Uncompromising quality, sleek package
Hitachi is new to the home theater front-projector game, so it was with great interest that I unpacked its PJ-TX100. This $3,999 projector costs more than many of its neighbors in the high-def LCD world, but it also has many good things to recommend it. Among them is a ten-step motorized iris for optimizing image contrast and a customizable eight-step gamma control - a feature that, among other things, helps to enhance dark areas of the picture. As I've implied already, any help you can get in the LCD black-level department is very welcome.
Every aspect of the PJ-TX100 is completely solid, from its detailed user manual to the construction of its silver, aerodynamic casing. With the Whisper option in its setup menu selected, fan noise was so low I barely noticed it. Pretty much any input jack you'd need is located around the back, including an RS-232 port for hooking it up to a control system from companies like AMX or Crestron.
The Hitachi 's remote control reminded me of the Panasonic's - small and a bit on the flimsy side yet functional. It has a backlit keypad and several buttons that let you directly control functions like input selection, iris control, and brightness, contrast, and color adjustments. There are also easy-to-find buttons for toggling through the projector's five picture presets and four user memories.
SETUP Once I had run through the rough details of setup, I started fine-tuning the PJ-TX100's picture with the many tools Hitachi provides. After selecting a gamma preset that looked good, I moved on to the ten-step iris adjustment to dial in the best possible black level - one that made dark areas in the picture look as realistic as possible. The Hitachi 's 6500K color-temperature preset turned out to be a bit off spec (see "in the lab" for details), so I created a custom preset that looked more accurate.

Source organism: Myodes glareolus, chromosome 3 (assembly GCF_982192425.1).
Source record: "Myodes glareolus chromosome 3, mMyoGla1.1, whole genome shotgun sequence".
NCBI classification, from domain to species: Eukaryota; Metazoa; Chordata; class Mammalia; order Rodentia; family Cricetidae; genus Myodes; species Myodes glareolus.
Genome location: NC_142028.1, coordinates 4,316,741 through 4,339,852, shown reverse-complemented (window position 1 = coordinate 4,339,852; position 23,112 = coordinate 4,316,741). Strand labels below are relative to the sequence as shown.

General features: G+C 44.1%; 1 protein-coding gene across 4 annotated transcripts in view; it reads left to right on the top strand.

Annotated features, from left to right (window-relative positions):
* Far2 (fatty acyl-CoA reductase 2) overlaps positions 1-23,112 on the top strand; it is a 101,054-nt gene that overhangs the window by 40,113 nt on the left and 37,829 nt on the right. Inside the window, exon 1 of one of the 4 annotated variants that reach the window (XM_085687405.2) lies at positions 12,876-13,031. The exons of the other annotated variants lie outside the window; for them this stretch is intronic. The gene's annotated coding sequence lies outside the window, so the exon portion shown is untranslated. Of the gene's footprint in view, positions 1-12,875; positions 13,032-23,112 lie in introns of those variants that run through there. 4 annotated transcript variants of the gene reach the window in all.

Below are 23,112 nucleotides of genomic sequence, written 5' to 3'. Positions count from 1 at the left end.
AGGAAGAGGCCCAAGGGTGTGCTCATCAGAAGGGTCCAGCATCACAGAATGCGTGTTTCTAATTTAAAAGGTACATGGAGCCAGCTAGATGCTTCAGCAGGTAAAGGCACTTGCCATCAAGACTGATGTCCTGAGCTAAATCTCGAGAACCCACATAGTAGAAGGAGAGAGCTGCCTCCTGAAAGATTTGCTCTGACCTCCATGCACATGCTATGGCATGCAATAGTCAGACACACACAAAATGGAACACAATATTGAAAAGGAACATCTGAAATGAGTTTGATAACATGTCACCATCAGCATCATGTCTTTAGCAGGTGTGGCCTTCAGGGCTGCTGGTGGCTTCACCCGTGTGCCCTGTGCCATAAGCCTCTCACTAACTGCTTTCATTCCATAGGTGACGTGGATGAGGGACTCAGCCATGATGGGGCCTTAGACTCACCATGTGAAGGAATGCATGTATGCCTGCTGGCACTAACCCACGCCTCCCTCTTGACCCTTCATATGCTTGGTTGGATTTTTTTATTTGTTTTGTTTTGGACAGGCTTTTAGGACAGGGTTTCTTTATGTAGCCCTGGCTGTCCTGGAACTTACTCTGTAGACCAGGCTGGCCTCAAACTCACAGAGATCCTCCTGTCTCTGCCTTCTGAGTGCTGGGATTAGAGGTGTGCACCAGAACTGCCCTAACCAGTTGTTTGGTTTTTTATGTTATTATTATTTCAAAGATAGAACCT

PICTURE QUALITY One sequence from I, Robot turned out to be an especially good test of the Hitachi 's capabilities. Del is chatting with an executive in a high-rise building whose large office has a dome-like grid of windows on one side. As they talked in the dark interior of the office, I could see plenty of shadow detail in the detective's black leather coat, the exec's dark gray pants, and the plush office furniture. And when they moved over to the lighter section near the windows, the dark parts of the picture retained pretty much the same level of shadow depth and detail. In both parts of this scene, the men's skin tones looked completely natural.
The Hitachi showed loads of picture detail when I switched over to HDTV. In the movie Seabiscuit on HBO HD, closeups revealed the fine texture of the actors' clothing and skin. And in a scene at a sunny racetrack, shadows were deep and rich, and the jockeys' garish uniforms came across in extremely vivid colors. I sometimes saw a slight screen-door effect at a viewing distance of 14 feet, but for the most part I barely noticed it.
Hitachi 's solid PJ-TX100 offers topnotch video performance, build quality, and features. You could certainly spend less on a projector and still get satisfying results, but from the standpoint of overall quality, this Hitachi projector looms large.
Want to get an ultra-large HDTV picture for four grand or less? Right now, your only option is to buy an LCD front projector. As the models tested here demonstrate, the picture quality of LCD projectors has come a long way since their early days and now provides stiff competition for DLP. With its good looks and even better performance, the Sony is my top choice in this quartet. The Hitachi runs a close second, but only because the Sony looks cooler and costs less. Budget concerns? The Panasonic packs a powerful one-two punch of value and performance. And if maximum brightness is your overriding goal, go for the Epson. But no matter which model you ultimately choose, you'll be enjoying the best home-entertainment deal going.
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